12 Years a Slave is the Roots of this early century. It is an unapologetic look at the institution of slavery from capture, to servitude, to recovered freedom. It is a film that every American should see, especially for anyone who is inclined to argue that American slavery was not so bad and that the Civil War was all about Northern aggression.
Based on the Solomon Northup’s 1853 memoir of his time in bondage, 12 Years not only works as an autobiographical account, it also serves as a psychological examination which makes viewers ask themselves just how we would endure under the same circumstances. How many pleas followed by beatings would I suffer before conforming to a master’s definition of obedience? Is the slim chance of obtaining my freedom worth the great risk of being found out which could result in my torture and death? And is death preferable if the odds are that I will never be free?
12 is not an easy film to watch. The depiction of violence is justified but just the same it is hard to view without trying to hide your eyes. In most films of this nature I would criticize it for throwing every slave/master/racial truism because doing so often binds the storyline to sensationalism (Lee Daniels’ The Butler, I’m looking at you). In Slave the abuse is the story. I write this not only because the film is based on actual events, ‘o but because the before mentioned psychological minefield viewers experience with Solomon whose identity is even stripped down to adopting his slave name of Platt. It is hard to divorce oneself from the idea of how easy it is to adapt a case of Stockholm Syndrome when faced with random violence that can include a slap in the face to being whipped to death in a plantation centered ceremony. How agonizing to have fellow slaves ignore your plight and go about their business all because if they do not hold up the pretense they too can be whipped.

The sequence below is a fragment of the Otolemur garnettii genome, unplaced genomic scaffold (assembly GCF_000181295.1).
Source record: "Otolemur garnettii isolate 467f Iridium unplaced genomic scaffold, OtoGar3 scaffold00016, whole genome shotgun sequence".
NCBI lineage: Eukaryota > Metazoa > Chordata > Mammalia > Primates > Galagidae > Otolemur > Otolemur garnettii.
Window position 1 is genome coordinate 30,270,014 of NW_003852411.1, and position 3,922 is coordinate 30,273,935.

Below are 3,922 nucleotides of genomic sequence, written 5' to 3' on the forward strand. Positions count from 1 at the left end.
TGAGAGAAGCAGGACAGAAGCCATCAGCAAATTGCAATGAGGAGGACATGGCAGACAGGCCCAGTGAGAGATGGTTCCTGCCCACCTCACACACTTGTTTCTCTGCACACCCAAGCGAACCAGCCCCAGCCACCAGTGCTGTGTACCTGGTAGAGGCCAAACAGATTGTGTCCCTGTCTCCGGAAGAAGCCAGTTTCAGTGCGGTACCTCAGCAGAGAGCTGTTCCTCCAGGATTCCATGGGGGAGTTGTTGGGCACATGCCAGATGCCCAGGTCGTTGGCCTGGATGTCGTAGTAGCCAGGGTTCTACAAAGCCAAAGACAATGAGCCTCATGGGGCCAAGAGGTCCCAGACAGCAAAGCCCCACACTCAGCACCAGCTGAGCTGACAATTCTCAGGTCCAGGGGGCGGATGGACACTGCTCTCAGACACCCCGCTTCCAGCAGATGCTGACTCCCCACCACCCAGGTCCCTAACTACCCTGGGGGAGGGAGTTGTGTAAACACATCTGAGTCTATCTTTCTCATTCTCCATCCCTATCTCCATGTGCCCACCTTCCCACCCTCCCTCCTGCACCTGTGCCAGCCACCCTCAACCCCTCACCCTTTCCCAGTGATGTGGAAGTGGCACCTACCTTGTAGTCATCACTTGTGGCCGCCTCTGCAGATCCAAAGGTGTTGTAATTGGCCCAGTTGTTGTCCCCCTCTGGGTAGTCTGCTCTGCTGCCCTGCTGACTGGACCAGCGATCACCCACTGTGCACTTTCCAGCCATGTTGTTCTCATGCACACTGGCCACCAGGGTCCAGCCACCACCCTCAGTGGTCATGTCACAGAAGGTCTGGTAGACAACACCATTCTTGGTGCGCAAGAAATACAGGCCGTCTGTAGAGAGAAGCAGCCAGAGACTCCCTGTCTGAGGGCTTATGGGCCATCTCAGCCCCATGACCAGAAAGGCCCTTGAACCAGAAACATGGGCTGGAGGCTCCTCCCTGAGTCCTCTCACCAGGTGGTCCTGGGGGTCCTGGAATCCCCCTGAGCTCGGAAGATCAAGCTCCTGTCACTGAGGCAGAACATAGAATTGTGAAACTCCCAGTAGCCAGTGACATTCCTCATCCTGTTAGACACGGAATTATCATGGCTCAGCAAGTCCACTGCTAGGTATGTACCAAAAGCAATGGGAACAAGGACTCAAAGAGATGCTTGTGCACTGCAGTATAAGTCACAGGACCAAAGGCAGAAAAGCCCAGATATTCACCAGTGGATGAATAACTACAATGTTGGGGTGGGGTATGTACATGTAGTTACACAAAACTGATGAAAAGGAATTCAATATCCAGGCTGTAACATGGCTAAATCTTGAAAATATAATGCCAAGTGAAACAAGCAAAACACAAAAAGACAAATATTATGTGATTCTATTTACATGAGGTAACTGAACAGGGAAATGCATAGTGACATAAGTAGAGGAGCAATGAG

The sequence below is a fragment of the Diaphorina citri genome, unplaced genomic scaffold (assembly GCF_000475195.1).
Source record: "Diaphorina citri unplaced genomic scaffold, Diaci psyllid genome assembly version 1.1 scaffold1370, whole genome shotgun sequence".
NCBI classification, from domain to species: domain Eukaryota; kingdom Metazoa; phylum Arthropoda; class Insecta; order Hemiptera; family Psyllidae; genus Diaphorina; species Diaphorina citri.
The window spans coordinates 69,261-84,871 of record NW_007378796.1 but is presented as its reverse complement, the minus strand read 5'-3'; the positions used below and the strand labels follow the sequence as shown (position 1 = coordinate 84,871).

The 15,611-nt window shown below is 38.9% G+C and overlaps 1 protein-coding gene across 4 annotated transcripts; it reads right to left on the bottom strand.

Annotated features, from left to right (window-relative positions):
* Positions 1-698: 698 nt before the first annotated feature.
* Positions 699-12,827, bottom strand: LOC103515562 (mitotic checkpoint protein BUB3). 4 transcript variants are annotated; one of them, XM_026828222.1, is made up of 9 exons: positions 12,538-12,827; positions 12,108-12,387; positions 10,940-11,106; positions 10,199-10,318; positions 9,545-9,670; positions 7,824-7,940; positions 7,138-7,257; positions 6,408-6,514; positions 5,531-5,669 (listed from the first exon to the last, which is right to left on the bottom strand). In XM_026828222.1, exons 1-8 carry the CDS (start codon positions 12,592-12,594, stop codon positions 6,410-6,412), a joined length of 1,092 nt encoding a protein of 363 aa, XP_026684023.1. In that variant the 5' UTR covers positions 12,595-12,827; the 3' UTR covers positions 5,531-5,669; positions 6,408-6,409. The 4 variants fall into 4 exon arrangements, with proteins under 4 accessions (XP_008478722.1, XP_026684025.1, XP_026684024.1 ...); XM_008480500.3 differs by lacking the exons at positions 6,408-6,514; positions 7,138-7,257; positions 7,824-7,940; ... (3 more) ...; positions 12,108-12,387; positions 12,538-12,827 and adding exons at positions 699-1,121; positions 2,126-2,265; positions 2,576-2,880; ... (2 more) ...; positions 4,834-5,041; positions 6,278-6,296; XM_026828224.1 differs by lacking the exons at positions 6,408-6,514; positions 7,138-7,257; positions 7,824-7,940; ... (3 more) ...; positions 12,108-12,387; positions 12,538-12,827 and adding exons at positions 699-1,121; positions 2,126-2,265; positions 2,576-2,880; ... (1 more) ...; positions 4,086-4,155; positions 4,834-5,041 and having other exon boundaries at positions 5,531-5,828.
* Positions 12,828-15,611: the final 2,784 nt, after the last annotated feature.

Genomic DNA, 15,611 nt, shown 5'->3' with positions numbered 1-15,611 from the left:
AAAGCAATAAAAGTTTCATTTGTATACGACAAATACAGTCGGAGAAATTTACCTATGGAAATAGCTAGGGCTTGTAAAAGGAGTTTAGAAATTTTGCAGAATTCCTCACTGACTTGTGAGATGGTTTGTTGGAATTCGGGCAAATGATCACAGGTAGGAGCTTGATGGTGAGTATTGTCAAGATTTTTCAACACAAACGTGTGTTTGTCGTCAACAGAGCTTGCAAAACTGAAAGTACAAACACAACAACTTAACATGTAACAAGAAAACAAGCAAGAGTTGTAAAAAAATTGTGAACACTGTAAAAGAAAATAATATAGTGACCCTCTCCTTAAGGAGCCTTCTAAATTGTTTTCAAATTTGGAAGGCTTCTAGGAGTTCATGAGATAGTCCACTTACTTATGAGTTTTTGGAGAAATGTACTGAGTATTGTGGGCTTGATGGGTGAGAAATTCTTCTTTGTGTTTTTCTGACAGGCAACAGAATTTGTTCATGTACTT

Of course the acting was all top drawer. British actor Chiwetel Ejiofor plays Solomon. He has starred a variety of roles including many American features, but prior to Slave his most recognizable role was Lola the drag queen in Kinky Boots. 12 Years has launched Lupita Nyong’o as Hollywood’s current “It Girl” and has given her a well-deserved Best Supporting Actress Oscar as well. Filling out the cast is Michael Fassbender is memorable as a psychotic plantation owner, Benedict Cumberbatch as a less psychotic plantation owner, Sarah Paulson as Fassbender’s better half, and Alfie Woodward as Mistress Shaw (a black woman who may or may not be a slave but definitely rules her roost on the Shaw Plantation. (I don’t know if the book gives more backstory about her character but I would love to learn more about her. One gets the idea that she was a slave whose master has fallen for her and elevated her to the role of plantation mistress.) And, oh yes, Brad Pitt appears as a wisdom observing working man who is the key to Soloman’s release. His presence also provides an insider’s moment of levity knowing that Italian posters for the film advertised it as a semi-romantic romp with Pitt looking towards the horizon as his hair blows just so (Fassbender is given the Harlequin romance treatment as well.) Pitt as a producer won his first Oscar for the film. Also winning first time Oscars were director Steve McQueen and screenwriter John Ridley.
I don’t know exactly how this film will play on the smaller screen. I suppose it depends if you are someone who wants your painful stories told within the uninterrupted quiet of a theater or if you prefer breaks in the drama that home viewing offers. I recommend 12 Years a Slave to everyone because it offers up conversation and despite having a slow start it has become an event film that will be discussed for years.